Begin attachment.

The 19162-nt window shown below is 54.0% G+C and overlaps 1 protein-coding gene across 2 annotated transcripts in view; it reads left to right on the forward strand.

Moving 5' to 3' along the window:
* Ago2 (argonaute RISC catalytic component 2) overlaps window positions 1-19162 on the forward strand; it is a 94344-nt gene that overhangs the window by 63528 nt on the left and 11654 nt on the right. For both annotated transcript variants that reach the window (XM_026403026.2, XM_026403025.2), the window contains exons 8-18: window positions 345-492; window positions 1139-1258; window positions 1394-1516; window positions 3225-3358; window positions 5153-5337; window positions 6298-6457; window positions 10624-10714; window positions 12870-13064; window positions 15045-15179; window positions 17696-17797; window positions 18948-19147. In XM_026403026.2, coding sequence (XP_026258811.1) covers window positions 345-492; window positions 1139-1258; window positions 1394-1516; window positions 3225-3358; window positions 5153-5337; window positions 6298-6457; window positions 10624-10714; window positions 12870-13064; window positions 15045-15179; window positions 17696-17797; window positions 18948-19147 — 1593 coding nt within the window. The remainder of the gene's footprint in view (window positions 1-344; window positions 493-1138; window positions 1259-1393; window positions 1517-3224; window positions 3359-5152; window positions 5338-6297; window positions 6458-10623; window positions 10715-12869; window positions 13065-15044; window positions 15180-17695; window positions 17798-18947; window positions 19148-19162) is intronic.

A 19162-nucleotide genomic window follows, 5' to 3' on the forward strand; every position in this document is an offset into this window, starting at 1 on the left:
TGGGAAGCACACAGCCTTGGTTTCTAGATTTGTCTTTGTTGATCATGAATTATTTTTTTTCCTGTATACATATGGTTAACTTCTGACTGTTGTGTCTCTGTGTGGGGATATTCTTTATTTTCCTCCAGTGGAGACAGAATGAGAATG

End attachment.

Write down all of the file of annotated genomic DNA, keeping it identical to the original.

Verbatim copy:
The 19162-nt window shown below is 54.0% G+C and overlaps 1 protein-coding gene across 2 annotated transcripts in view; it reads left to right on the forward strand.

Moving 5' to 3' along the window:
* Ago2 (argonaute RISC catalytic component 2) overlaps window positions 1-19162 on the forward strand; it is a 94344-nt gene that overhangs the window by 63528 nt on the left and 11654 nt on the right. For both annotated transcript variants that reach the window (XM_026403026.2, XM_026403025.2), the window contains exons 8-18: window positions 345-492; window positions 1139-1258; window positions 1394-1516; window positions 3225-3358; window positions 5153-5337; window positions 6298-6457; window positions 10624-10714; window positions 12870-13064; window positions 15045-15179; window positions 17696-17797; window positions 18948-19147. In XM_026403026.2, coding sequence (XP_026258811.1) covers window positions 345-492; window positions 1139-1258; window positions 1394-1516; window positions 3225-3358; window positions 5153-5337; window positions 6298-6457; window positions 10624-10714; window positions 12870-13064; window positions 15045-15179; window positions 17696-17797; window positions 18948-19147 — 1593 coding nt within the window. The remainder of the gene's footprint in view (window positions 1-344; window positions 493-1138; window positions 1259-1393; window positions 1517-3224; window positions 3359-5152; window positions 5338-6297; window positions 6458-10623; window positions 10715-12869; window positions 13065-15044; window positions 15180-17695; window positions 17798-18947; window positions 19148-19162) is intronic.

A 19162-nucleotide genomic window follows, 5' to 3' on the forward strand; every position in this document is an offset into this window, starting at 1 on the left:
TGGGAAGCACACAGCCTTGGTTTCTAGATTTGTCTTTGTTGATCATGAATTATTTTTTTTCCTGTATACATATGGTTAACTTCTGACTGTTGTGTCTCTGTGTGGGGATATTCTTTATTTTCCTCCAGTGGAGACAGAATGAGAATG